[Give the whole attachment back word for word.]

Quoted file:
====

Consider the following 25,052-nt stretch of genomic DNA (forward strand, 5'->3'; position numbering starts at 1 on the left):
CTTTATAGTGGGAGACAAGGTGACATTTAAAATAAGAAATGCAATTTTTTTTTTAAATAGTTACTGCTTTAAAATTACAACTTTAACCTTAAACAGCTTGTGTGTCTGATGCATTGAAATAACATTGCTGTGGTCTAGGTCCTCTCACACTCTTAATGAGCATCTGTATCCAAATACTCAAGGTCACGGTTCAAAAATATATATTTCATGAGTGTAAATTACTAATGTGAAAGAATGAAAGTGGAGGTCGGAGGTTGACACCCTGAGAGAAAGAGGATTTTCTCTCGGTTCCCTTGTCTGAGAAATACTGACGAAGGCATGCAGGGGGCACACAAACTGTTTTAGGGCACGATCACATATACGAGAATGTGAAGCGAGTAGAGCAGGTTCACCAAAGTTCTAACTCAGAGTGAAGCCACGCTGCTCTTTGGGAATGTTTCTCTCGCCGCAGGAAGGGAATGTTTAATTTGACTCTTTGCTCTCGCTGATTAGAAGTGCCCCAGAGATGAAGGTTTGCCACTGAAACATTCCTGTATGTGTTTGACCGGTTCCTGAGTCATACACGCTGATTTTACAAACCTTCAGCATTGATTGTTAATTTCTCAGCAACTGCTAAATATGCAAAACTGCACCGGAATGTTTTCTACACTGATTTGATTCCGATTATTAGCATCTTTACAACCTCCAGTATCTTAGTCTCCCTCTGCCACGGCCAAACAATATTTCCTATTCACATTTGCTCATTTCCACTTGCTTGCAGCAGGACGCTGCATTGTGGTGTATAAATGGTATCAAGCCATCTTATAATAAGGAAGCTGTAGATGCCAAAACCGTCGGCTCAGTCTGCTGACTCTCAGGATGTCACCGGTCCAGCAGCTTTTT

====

Consider the following 25,052-nt stretch of genomic DNA (forward strand, 5'->3'; position numbering starts at 1 on the left):
CTTTATAGTGGGAGACAAGGTGACATTTAAAATAAGAAATGCAATTTTTTTTTTAAATAGTTACTGCTTTAAAATTACAACTTTAACCTTAAACAGCTTGTGTGTCTGATGCATTGAAATAACATTGCTGTGGTCTAGGTCCTCTCACACTCTTAATGAGCATCTGTATCCAAATACTCAAGGTCACGGTTCAAAAATATATATTTCATGAGTGTAAATTACTAATGTGAAAGAATGAAAGTGGAGGTCGGAGGTTGACACCCTGAGAGAAAGAGGATTTTCTCTCGGTTCCCTTGTCTGAGAAATACTGACGAAGGCATGCAGGGGGCACACAAACTGTTTTAGGGCACGATCACATATACGAGAATGTGAAGCGAGTAGAGCAGGTTCACCAAAGTTCTAACTCAGAGTGAAGCCACGCTGCTCTTTGGGAATGTTTCTCTCGCCGCAGGAAGGGAATGTTTAATTTGACTCTTTGCTCTCGCTGATTAGAAGTGCCCCAGAGATGAAGGTTTGCCACTGAAACATTCCTGTATGTGTTTGACCGGTTCCTGAGTCATACACGCTGATTTTACAAACCTTCAGCATTGATTGTTAATTTCTCAGCAACTGCTAAATATGCAAAACTGCACCGGAATGTTTTCTACACTGATTTGATTCCGATTATTAGCATCTTTACAACCTCCAGTATCTTAGTCTCCCTCTGCCACGGCCAAACAATATTTCCTATTCACATTTGCTCATTTCCACTTGCTTGCAGCAGGACGCTGCATTGTGGTGTATAAATGGTATCAAGCCATCTTATAATAAGGAAGCTGTAGATGCCAAAACCGTCGGCTCAGTCTGCTGACTCTCAGGATGTCACCGGTCCAGCAGCTTTTT